Grasslands of St James’s Park
The lake edge areas have been carefully cut in a manner that will help to provide cover for small mammals whilst still providing habitat for invertebrates through to the beginning of autumn. This is the reason for certain patches of residue being left at intervals around the lake edge.
The wildflower meadows on the East and North lake edges have reached their full potential and have supported large communities of pollen vectors throughout the early summer. Comma butterflies, gatekeepers and honey bees are among the most regularly spotted species. Additionally the wildflower sewn headlands next to the footpaths behind St James’s Park Cafe bloomed spectacularly this year and demonstrate how areas that are not subject to regular footfall can quickly establish as rough grassland. Despite being small, these patches act as pollen resource for vectors.
Another excellent example of rough grassland that has done well this summer as a result of low footfall and long hours of sunlight is the coronation meadow area in Green Park. A thick sward interspersed with annual flowers is a throwback to an era when commoners frequented Britain. They would have used rotational grazing as a resource for stock whilst preventing areas from scrubbing over too densely.
The heat wave that has occurred throughout the British Isles has greatly influenced filamentous algae growth on the lake. The bloom appeared within the space of a few days and covered 80% of the open water. The structure of filamentous algae is similar to candy floss and it becomes very thick and dense. We made the decision to use an amphibious weed removal vehicle to control the algae which has been successful so far. Filamentous algae are harmless and actually a lot of the dabbling species will eat it.
Two full broods of mute swans have made it through the spring and are now at a size that gives them more safety from predators. The Ross’s snow geese have a single chick which is now gaining its white plumage and becoming more confident in its surroundings. A pair of bar headed geese has two well developed chicks.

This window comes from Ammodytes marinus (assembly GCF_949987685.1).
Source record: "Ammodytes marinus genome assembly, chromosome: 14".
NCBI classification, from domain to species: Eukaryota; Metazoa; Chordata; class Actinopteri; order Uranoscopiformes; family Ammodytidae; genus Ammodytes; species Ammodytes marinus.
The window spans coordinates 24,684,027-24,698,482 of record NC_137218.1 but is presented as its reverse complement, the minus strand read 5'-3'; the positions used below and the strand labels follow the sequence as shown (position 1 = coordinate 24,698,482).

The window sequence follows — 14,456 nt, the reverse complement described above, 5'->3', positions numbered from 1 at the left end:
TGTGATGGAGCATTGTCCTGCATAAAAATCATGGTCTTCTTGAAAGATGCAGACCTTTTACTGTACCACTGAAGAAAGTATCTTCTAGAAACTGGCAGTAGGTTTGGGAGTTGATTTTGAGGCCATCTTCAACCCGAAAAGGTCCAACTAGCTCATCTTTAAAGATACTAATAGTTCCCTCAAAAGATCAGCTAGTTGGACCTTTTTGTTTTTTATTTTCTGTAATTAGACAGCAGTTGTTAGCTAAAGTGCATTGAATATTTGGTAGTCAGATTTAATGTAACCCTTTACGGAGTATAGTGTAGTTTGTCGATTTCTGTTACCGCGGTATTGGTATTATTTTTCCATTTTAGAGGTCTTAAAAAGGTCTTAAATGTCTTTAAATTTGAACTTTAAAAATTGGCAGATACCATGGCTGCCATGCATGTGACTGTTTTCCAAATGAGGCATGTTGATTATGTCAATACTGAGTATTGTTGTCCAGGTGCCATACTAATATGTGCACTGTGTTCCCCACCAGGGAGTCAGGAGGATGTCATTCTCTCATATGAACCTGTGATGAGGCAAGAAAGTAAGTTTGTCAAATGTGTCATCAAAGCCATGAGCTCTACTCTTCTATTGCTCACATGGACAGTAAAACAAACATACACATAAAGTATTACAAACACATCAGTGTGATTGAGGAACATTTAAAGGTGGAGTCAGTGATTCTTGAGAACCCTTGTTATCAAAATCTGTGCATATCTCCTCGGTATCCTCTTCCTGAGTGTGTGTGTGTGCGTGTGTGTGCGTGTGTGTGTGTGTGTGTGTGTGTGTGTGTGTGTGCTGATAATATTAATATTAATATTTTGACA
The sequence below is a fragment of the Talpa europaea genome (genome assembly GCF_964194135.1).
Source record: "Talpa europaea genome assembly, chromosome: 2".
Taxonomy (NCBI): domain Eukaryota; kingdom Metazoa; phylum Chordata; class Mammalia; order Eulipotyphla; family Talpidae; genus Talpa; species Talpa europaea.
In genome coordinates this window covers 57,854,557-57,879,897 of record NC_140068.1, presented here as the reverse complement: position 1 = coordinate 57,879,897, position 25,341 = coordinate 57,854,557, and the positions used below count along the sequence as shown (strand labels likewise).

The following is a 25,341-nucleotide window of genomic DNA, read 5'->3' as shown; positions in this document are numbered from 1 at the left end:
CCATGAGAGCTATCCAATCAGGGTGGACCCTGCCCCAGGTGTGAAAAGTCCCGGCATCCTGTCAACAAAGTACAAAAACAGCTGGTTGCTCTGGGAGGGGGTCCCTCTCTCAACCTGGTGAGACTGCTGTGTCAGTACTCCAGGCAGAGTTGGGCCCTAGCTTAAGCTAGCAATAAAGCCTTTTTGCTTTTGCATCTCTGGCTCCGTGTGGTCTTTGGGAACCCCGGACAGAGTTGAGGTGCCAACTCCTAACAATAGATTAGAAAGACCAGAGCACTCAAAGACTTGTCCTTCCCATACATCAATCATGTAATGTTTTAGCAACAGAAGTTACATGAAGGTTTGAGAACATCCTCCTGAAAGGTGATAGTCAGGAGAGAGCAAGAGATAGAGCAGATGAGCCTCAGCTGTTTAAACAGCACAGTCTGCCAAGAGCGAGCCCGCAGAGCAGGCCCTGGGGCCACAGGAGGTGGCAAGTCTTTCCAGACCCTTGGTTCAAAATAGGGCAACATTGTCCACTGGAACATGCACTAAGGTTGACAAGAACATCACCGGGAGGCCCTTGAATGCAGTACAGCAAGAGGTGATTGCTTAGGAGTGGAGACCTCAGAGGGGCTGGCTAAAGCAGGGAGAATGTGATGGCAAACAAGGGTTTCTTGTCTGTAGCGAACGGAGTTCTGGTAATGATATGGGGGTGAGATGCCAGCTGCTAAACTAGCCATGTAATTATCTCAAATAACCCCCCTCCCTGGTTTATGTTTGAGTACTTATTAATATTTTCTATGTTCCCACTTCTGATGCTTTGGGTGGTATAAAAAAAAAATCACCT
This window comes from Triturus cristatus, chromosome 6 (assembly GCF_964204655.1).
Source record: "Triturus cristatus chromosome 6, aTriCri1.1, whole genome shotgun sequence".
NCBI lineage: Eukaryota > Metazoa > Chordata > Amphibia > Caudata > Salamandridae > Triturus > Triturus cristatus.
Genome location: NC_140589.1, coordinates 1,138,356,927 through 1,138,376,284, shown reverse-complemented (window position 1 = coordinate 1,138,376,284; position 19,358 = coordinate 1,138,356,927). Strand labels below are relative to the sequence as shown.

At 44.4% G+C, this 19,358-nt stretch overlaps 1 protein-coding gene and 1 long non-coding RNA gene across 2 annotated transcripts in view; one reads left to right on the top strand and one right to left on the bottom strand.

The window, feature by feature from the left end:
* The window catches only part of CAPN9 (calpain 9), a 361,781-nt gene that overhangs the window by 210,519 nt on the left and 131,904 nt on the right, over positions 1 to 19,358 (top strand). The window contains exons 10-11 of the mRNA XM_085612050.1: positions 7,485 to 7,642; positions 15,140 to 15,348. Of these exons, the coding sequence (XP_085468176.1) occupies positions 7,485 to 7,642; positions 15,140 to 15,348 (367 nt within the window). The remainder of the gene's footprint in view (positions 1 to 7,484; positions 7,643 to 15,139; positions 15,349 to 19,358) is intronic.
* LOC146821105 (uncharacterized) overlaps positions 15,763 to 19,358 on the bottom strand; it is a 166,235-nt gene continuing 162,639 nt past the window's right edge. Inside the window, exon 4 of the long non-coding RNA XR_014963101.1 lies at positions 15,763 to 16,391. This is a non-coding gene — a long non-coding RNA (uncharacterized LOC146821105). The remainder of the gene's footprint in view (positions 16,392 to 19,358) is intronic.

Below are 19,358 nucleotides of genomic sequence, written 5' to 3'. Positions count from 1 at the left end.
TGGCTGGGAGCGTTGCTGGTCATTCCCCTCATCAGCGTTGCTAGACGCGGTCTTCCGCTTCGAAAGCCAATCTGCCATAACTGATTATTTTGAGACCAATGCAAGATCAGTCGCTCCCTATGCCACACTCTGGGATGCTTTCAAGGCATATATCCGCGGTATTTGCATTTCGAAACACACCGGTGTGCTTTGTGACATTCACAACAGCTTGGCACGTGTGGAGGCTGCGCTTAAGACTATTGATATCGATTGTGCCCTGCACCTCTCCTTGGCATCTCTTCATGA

There have been three breeding pairs of pochard, each with a substantial brood of ducklings. Pochards are not frequent breeders in Britain; with fewer than 600 resident pairs, the St James’s pairs are relatively significant. Several pairs of tufted duck have also been successful this year. Herons have attempted to nest on Duck Island throughout the summer with the dominant pair on the lake continually collecting nesting material and landing cautiously on the nest. The Greylag geese also did exceptionally well this year with at least 10 large broods.
The pelicans have been indulging in the enormous quantities of fry spawned in the lake over the early summer. The trio can regularly be seen corralling shoals into the shallows where they take turns to thrash their bills through the water.
Migrant warblers have proliferated St James’s park this summer, with multiple reed warblers nesting in the established reed beds. Chiff chaffs can be heard calling all around the park and black caps can be observed flitting amongst some of the dense vegetation at the lake edge.
A very rare sighting (and potentially first) of a little egret was made by one of our local birding experts back in early July. The Egret actually spent some time quite near to the resident pelicans and initially the birder had to double take at the seemingly tiny new Pelican. Egrets rarely nest in Britain and generally do not get spotted so far from the estuary environment. They are superb anglers, sometimes disturbing the sediment with a foot to spook prey items out of the depths.
Other top sightings have been a confident dog fox and a kestrel near to the leaf yard opposite cockpit steps. The dog fox made multiple appearances during large ceremonies at Horse Guards Parade Ground and featured quite heavily on social media.